Shocked by women’s mur­ders, Latin Amer­i­cans to fight back

Cry of zero tol­er­ance now catch­ing on ev­ery­where

Kuwait Times - - INTERNATIONAL -

Floren­cia was just 10 years old when her step­fa­ther suf­fo­cated her with a plas­tic bag. Lu­cia was 16 when two men drugged her, raped her and fa­tally im­paled her on a spike. Jose­line was 22 when she was found stran­gled to death, her body cov­ered in bruises. They are three of the lat­est vic­tims in a wave of hor­rific vi­o­lence against women and girls that is stok­ing out­rage in Latin Amer­ica.

These three young women’s coun­triesChile, Ar­gentina and Mex­ico-have, like much of the re­gion, been swept by protests con­demn­ing do­mes­tic vi­o­lence, machismo and what ac­tivists call a cul­ture that val­ues women less than men. The move­ment is gain­ing mo­men­tum. In Peru, Pres­i­dent Pe­dro Pablo Kuczyn­ski joined a protest in Au­gust that drew 50,000 peo­ple. Across the re­gion, pow­er­ful la­bor unions and po­lit­i­cal par­ties are join­ing in.

“There is a change, and it’s very im­por­tant,” said Lak­shmi Puri, the deputy ex­ec­u­tive di­rec­tor of UN Women. “This whole cry of zero tol­er­ance is now catch­ing on ev­ery­where.” Puri com­pared what is hap­pen­ing in Latin Amer­ica to her na­tive In­dia, where shock over the bru­tal gang rape and tor­ture of a 23-year-old stu­dent un­leashed a his­toric protest move­ment in 2012. “It’s that same out­rage now that is be­ing pro­voked by this grue­some and bru­tal vi­o­lence that is per­pe­trated against women and girls” in Latin Amer­ica, she told AFP. She con­demned the re­gion’s “cul­ture of machismo,” say­ing it fu­eled the vi­o­lence. Of the 25 coun­tries that reg­is­ter the most women’s mur­ders world­wide, half are in Latin Amer­ica, she said.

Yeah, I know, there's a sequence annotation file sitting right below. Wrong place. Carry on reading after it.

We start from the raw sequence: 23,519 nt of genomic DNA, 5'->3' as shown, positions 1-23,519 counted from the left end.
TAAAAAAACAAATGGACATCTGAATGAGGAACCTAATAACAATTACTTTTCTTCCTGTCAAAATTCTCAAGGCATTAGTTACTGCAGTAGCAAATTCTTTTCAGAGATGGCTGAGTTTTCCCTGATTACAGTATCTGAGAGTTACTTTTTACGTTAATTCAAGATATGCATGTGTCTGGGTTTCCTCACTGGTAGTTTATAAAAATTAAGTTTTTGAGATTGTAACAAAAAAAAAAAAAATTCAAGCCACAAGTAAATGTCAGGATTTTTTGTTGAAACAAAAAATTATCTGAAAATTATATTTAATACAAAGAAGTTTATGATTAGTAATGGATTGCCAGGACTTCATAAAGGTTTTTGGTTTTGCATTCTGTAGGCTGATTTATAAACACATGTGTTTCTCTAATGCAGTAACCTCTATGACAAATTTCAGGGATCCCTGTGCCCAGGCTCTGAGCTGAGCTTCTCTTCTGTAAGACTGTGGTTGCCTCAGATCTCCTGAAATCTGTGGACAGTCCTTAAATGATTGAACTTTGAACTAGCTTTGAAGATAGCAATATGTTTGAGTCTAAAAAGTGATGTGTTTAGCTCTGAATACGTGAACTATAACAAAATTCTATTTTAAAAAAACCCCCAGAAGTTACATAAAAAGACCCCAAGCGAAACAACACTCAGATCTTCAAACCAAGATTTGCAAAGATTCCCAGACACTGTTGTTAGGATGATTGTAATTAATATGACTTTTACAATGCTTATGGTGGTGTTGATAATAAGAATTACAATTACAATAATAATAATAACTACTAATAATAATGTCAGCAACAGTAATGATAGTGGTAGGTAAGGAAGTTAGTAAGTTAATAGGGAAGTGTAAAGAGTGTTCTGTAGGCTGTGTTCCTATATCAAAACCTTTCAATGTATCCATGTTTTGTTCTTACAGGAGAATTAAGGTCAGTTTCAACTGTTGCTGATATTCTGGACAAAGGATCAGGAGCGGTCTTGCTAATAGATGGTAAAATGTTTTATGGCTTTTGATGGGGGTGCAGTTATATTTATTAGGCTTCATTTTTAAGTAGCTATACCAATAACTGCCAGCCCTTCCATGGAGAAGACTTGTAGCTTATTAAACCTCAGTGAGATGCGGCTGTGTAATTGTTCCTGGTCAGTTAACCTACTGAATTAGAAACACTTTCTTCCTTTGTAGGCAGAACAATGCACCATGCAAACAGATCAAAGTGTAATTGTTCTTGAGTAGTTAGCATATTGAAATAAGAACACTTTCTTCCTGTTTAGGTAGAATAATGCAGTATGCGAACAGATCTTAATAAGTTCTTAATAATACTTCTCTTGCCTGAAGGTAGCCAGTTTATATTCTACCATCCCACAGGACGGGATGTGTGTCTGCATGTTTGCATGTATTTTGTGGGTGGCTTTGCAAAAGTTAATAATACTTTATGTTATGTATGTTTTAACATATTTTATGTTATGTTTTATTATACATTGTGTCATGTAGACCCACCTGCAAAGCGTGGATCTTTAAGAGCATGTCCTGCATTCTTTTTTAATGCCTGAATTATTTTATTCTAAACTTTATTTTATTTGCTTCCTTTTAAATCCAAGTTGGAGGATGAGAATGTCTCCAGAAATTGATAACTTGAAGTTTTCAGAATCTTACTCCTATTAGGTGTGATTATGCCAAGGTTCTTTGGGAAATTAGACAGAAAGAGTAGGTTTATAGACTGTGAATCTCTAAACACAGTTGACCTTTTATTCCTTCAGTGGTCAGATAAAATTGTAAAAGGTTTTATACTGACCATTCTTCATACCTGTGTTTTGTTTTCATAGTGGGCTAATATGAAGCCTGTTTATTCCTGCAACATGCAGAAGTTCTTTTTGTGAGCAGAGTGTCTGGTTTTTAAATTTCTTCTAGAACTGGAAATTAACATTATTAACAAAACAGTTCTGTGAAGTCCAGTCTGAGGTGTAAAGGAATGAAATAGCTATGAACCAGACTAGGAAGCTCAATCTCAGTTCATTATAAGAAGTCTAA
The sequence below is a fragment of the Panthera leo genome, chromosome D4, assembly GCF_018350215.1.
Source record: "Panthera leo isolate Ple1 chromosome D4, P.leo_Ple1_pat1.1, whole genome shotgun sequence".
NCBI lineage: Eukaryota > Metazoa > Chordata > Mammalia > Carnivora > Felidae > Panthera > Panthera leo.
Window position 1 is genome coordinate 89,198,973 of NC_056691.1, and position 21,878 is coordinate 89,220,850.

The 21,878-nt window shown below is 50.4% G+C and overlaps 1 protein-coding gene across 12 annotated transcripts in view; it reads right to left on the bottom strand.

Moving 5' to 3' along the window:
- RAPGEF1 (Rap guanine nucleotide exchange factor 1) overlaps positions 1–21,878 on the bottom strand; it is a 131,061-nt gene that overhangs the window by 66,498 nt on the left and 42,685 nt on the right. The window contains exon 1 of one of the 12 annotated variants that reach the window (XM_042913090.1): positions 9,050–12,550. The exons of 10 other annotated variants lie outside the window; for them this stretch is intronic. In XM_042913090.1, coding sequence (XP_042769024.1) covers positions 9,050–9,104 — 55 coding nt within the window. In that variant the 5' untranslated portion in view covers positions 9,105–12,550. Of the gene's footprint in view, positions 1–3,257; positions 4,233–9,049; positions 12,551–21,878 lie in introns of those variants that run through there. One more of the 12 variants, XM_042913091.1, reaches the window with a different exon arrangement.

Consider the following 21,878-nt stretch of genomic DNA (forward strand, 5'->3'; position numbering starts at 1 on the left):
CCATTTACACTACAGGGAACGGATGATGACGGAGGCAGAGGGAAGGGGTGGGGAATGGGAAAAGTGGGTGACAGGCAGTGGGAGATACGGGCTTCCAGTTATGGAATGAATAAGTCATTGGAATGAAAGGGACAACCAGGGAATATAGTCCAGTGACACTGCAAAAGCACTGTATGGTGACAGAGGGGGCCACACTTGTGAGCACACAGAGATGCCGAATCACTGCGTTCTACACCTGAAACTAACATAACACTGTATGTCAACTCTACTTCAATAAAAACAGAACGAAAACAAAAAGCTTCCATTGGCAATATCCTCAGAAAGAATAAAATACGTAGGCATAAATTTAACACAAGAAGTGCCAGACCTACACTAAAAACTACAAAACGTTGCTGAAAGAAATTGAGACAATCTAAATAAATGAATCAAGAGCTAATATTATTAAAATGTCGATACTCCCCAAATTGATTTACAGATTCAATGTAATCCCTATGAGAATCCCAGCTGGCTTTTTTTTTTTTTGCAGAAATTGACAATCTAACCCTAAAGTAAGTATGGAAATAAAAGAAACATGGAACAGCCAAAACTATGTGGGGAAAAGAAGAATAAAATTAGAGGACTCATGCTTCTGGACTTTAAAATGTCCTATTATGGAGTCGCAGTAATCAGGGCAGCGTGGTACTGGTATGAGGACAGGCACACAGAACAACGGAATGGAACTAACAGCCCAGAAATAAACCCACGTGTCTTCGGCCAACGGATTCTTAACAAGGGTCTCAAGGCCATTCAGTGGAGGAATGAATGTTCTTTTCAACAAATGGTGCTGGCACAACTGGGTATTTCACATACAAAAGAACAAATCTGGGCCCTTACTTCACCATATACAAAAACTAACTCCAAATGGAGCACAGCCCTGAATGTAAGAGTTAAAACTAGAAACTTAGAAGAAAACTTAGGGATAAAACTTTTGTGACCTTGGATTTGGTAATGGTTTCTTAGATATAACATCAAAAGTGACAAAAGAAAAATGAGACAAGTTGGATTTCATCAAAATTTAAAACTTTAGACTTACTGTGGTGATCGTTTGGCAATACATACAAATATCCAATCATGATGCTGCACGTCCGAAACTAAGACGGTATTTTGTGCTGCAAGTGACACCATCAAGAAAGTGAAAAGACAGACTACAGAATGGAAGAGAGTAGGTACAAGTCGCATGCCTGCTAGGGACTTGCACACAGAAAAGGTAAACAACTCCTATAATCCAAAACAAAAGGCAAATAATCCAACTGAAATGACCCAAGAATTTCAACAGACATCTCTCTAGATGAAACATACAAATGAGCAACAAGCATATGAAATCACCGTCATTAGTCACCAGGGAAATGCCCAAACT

“It’s tremen­dously dan­ger­ous to be a woman in Latin Amer­ica,” said Ari­adna Es­tevez, a re­searcher in hu­man rights at the Na­tional Au­tonomous Univer­sity of Mex­ico. Mex­i­cans have been protest­ing vi­o­lence against women for at least 20 years, she said-start­ing with the bru­tal mur­ders of hun­dreds of women and girls in Ci­u­dad Juarez, on the US bor­der. But that move­ment was mainly con­fined to vic­tims’ friends and fam­i­lies.

Lately, there has been a broader, re­gion­wide “wake-up call,” she said. In Ar­gentina, the protests started last year with a move­ment called #NiU­naMenos (Not One Woman Less). Born on Twit­ter and Face­book, it has since spread to sev­eral other coun­tries. In Mex­ico, it is called the Vi­o­let Spring (#Pri­mav­er­aVi­o­leta). “So­cial net­works played a fun­da­men­tal role,” said Es­tevez-and not just to mo­bi­lize peo­ple. “It was also a form of cathar­sis,” she said. “A lot of women had never talked about sex­ual ha­rass­ment and the vi­o­lence they had faced. You re­al­ize it’s not just you, it’s the ma­jor­ity of women.” That is the case in Brazil, where the hash­tag #MeuPrimeiroAsse­dio (My First Ha­rass­ment) has gone vi­ral. In Uruguay, where so­cial worker Fanny Sa­mu­niski has been help­ing abused women for years, she says she has no­ticed a change. “Now they ar­rive ask­ing, What are my rights?” she said.

In Uruguay, one of the first coun­tries in deeply Catholic Latin Amer­ica to le­gal­ize di­vorce and abor­tion, 19 women have been killed by their part­ners or exes so far this year, ac­tivists say. One case hor­ri­fied the coun­try in June, when a man set fire to his ex-girl­friend’s house, badly burn­ing her and killing her three daugh­ters and a friend. “Women are re­port­ing (do­mes­tic vi­o­lence) much more, but they still put up with it for 10 years first,” said Sa­mu­niski.

Part of the prob­lem, she said, is they of­ten have no means to sup­port them­selves. She is push­ing for Uruguay to pass a law im­pos­ing harsher sen­tences for “femi­cide,” as 16 Latin Amer­i­can coun­tries have done. Sa­mu­niski, who is nearly 80, said she has seen an awak­en­ing in the re­gion. “The women of my gen­er­a­tion were much more timid. They (the younger gen­er­a­tions) are fight­ers,” she said. Women to­day are “born and raised in an­other con­text,” with more ac­cess to eco­nomic and ed­u­ca­tional re­sources, said Maria Nieves Rico, an Ar­gen­tine who fo­cuses on gen­der is­sues at the UN’s Eco­nomic Com­mis­sion for Latin Amer­ica and the Caribbean. Change in the re­gion will take time, but “we are hear­ing their voices, and that al­ways helps. Si­lence does not,” she said. — AFP

CI­U­DAD JUAREZ, Mex­ico: This file photo taken on Oc­to­ber 12 2003 shows wooden crosses in a waste land at the place where the corpses of eight women were found mur­dered in 2001. — AFP

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